Hello and Good Morning!
It’s been a little while, but today I wanted to share the beginnings of contemporary acousmatic music.
First of all, what is acousmatic music? The term acousmatic comes from the greek akusma that means “a thing heard”. This type of methodology was first known to be used in ancient greek education, where the teacher or master would be hidden behind a curtain so that the students only heard his voice, but were’nt able to see the teacher (eventually as the students grew in knowledge and experience, they would finally be able to learn face to face). In other words, an acousmatic medium is when you hear something but don’t see the source.
Nowadays we are all experiencing this at all time. Radio, portable music devices and movies are some examples of situations where we have an Acousmatic listening experience. But this had to start somewhere, right?
The radio. Probably the most important invention of mankind. Thanks to the radio we have wireless networks, cable, internet and so on and so forth, but it had also major implications on the way music was made, heard and shared. After profound research and experiences, the first commercial radio was built in 1894 by Italian inventor Guglielmo Marconi. A little after the invention of the first phonograph in 1877. (The phonograph was indeed the first medium to experience an acousmatic situation, but only the radio made it available for the general public and inspired research that landed in the technology we have today.)
It was 1942 in Paris when the engineer and broadcaster Pierre Schaeffer started to experiment with all those devices and tape machines that were used in the Radiodifussion Nationale, where he worked. Little did he know that he was the first drop of water in the humongous ocean of experimental and electronic music that was yet to come. He started to record on tape, then sliced it and then glued it back together on different parts. He took the end of a tape and pasted it with its beginning, creating loops. He also discovered that by changing the speed of the tape machine, the sound with be higher or lower in pitch. This experiments were the precursor to what he called Musique Concrète.
Musique Concrète is, as Schaeffer defined, the procedure of composing music using and manipulating recorded sounds. This sounds could be anything, from train sounds, to human voice, to urban sounds or even traditional musical sounds. As you may imagine, the repercussions of this new way of making music were big. In an post-war era where serialism and neo-romantism were arising, here came this french guy and made some noise. That was not very well received by most of the public, but a lot of composers in the quest for new ways of music making surely rose their ears.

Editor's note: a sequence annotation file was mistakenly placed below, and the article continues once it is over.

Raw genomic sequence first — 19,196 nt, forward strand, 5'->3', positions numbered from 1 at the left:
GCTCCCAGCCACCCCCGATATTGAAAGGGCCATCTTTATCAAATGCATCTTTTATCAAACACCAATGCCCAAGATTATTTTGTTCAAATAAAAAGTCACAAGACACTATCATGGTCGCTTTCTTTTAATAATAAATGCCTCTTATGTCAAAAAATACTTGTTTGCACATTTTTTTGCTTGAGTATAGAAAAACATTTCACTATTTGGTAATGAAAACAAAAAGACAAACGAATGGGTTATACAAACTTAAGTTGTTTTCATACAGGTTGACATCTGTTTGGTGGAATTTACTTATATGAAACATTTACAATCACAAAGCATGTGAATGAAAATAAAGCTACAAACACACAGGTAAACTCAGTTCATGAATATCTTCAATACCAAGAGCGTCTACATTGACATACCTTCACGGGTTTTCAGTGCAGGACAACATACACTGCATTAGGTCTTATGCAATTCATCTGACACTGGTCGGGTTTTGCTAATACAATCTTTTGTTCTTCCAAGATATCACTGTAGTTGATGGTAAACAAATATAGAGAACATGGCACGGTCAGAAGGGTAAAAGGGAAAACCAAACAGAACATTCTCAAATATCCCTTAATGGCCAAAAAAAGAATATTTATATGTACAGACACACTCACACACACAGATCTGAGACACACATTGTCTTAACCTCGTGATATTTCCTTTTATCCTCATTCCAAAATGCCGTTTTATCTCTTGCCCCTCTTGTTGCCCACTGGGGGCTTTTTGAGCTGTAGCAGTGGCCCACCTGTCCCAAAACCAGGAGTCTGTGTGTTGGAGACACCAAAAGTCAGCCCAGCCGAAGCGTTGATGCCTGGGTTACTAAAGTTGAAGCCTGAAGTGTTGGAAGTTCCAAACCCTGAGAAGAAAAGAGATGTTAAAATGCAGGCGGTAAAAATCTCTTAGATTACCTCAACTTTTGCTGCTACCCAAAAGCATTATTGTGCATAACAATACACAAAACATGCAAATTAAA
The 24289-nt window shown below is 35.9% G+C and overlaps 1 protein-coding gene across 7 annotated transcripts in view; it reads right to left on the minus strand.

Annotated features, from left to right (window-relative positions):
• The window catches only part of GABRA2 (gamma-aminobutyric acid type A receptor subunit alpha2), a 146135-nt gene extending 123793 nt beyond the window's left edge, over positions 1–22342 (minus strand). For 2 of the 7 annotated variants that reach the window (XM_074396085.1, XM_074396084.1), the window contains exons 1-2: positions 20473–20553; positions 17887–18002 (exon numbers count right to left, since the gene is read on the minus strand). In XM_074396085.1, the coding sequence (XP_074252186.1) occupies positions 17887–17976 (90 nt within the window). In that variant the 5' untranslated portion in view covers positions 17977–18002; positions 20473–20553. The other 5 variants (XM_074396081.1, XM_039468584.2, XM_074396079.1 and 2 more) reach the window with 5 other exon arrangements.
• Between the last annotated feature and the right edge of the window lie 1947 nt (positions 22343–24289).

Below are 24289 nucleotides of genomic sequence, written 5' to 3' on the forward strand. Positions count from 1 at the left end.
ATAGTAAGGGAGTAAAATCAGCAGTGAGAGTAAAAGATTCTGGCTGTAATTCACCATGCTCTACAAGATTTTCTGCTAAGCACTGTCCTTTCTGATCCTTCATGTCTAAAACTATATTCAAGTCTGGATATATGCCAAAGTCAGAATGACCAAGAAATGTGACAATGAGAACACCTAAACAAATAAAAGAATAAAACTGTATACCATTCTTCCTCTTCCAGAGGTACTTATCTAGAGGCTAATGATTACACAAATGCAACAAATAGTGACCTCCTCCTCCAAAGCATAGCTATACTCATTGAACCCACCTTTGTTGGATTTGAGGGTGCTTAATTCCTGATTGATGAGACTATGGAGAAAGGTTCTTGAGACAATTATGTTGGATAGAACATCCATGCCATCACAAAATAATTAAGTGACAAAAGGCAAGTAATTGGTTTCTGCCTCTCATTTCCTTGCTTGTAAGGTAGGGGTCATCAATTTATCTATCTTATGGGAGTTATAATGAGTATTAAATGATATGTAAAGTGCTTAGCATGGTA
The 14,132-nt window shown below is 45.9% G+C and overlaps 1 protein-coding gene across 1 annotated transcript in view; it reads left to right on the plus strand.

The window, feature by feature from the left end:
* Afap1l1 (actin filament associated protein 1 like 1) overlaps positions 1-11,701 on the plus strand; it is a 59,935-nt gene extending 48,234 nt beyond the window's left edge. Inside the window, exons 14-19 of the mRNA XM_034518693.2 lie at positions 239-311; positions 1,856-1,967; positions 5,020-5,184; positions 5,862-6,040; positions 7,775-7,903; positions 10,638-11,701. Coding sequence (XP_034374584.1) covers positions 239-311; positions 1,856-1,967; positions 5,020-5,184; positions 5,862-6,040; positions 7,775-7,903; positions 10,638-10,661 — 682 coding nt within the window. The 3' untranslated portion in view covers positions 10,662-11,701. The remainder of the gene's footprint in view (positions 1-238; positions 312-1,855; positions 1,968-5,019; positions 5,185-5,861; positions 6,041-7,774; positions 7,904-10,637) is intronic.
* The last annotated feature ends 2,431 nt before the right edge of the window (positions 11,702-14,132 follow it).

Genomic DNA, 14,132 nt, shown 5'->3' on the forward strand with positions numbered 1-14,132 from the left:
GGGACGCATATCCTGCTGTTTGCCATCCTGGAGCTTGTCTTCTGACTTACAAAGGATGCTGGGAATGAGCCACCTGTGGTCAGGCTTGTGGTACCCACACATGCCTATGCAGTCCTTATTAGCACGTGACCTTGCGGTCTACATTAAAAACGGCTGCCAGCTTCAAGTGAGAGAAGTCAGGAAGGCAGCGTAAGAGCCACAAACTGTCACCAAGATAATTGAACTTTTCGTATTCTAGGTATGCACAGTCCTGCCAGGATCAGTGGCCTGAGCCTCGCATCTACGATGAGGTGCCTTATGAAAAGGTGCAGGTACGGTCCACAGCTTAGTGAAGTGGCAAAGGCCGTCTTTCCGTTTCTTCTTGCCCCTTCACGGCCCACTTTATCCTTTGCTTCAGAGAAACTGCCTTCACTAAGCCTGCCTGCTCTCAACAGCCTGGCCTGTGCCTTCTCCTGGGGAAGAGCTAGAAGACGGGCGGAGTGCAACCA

Although this composing procedure sounds like just a cool thing to do, Schaeffer actually theorized and wrote a lot about this type of music and the implications that came with it. Two of his most acclaimed and important works to this day is are the Solfège de l’objet Sonore and Traité des objets musicaux. In these, he suggest a new way of listening in which the sound exists by itself, not conditioned or determined by a source. For example, if you listen to a car passing by, it’s not the image of a car that matters, but how does the sound of the motor sounds like, how does it behave, how the texture of the sound is, if it is a constant sound, or a varying one, etc. If you have the chance or opportunity of reading his work I do recommend to do so. There are several youtube videos about it so take advantage of that!
There are many things to be said about Schaeffer’s work and the musique concrète, that will surely be talked about here in the future. For now I leave you with one of the earliest pieces of Musique Concrète called Étude aux Chemins de Fer. In this piece, composed in 1948, Schaeffer works with sounds of trains, whistles and voices. The piece is part of the Cinq Étude de Bruits.
Thank you and have a good day!